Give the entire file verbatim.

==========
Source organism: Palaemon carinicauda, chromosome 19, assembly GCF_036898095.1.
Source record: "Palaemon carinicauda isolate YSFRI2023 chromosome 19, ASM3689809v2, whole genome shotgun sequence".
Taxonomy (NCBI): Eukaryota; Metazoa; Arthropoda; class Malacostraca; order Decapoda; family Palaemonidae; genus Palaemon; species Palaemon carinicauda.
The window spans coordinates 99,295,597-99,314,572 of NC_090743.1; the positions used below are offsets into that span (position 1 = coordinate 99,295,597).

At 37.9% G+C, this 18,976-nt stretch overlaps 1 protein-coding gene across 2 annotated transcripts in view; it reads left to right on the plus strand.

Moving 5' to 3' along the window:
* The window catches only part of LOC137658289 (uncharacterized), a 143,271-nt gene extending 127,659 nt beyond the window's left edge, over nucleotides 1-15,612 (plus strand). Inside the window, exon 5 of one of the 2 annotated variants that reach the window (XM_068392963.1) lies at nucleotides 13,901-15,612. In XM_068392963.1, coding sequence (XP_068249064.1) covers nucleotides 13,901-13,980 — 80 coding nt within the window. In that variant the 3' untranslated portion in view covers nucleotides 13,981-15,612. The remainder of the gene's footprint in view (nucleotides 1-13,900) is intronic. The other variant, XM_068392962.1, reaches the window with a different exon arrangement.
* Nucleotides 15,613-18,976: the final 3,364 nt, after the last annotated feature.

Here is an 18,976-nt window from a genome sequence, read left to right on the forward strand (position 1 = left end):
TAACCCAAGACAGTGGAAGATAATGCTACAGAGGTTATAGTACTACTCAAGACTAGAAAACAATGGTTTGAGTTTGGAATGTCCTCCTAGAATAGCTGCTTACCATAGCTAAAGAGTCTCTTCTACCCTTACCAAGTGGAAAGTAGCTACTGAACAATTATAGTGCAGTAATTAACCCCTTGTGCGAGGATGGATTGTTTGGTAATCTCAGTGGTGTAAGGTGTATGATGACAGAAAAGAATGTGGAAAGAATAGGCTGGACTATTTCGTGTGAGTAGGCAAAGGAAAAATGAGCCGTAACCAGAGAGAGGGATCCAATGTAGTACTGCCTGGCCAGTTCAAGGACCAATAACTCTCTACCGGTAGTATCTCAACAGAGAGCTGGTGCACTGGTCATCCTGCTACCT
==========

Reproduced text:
Source organism: Palaemon carinicauda, chromosome 19, assembly GCF_036898095.1.
Source record: "Palaemon carinicauda isolate YSFRI2023 chromosome 19, ASM3689809v2, whole genome shotgun sequence".
Taxonomy (NCBI): Eukaryota; Metazoa; Arthropoda; class Malacostraca; order Decapoda; family Palaemonidae; genus Palaemon; species Palaemon carinicauda.
The window spans coordinates 99,295,597-99,314,572 of NC_090743.1; the positions used below are offsets into that span (position 1 = coordinate 99,295,597).

At 37.9% G+C, this 18,976-nt stretch overlaps 1 protein-coding gene across 2 annotated transcripts in view; it reads left to right on the plus strand.

Moving 5' to 3' along the window:
* The window catches only part of LOC137658289 (uncharacterized), a 143,271-nt gene extending 127,659 nt beyond the window's left edge, over nucleotides 1-15,612 (plus strand). Inside the window, exon 5 of one of the 2 annotated variants that reach the window (XM_068392963.1) lies at nucleotides 13,901-15,612. In XM_068392963.1, coding sequence (XP_068249064.1) covers nucleotides 13,901-13,980 — 80 coding nt within the window. In that variant the 3' untranslated portion in view covers nucleotides 13,981-15,612. The remainder of the gene's footprint in view (nucleotides 1-13,900) is intronic. The other variant, XM_068392962.1, reaches the window with a different exon arrangement.
* Nucleotides 15,613-18,976: the final 3,364 nt, after the last annotated feature.

Here is an 18,976-nt window from a genome sequence, read left to right on the forward strand (position 1 = left end):
TAACCCAAGACAGTGGAAGATAATGCTACAGAGGTTATAGTACTACTCAAGACTAGAAAACAATGGTTTGAGTTTGGAATGTCCTCCTAGAATAGCTGCTTACCATAGCTAAAGAGTCTCTTCTACCCTTACCAAGTGGAAAGTAGCTACTGAACAATTATAGTGCAGTAATTAACCCCTTGTGCGAGGATGGATTGTTTGGTAATCTCAGTGGTGTAAGGTGTATGATGACAGAAAAGAATGTGGAAAGAATAGGCTGGACTATTTCGTGTGAGTAGGCAAAGGAAAAATGAGCCGTAACCAGAGAGAGGGATCCAATGTAGTACTGCCTGGCCAGTTCAAGGACCAATAACTCTCTACCGGTAGTATCTCAACAGAGAGCTGGTGCACTGGTCATCCTGCTACCT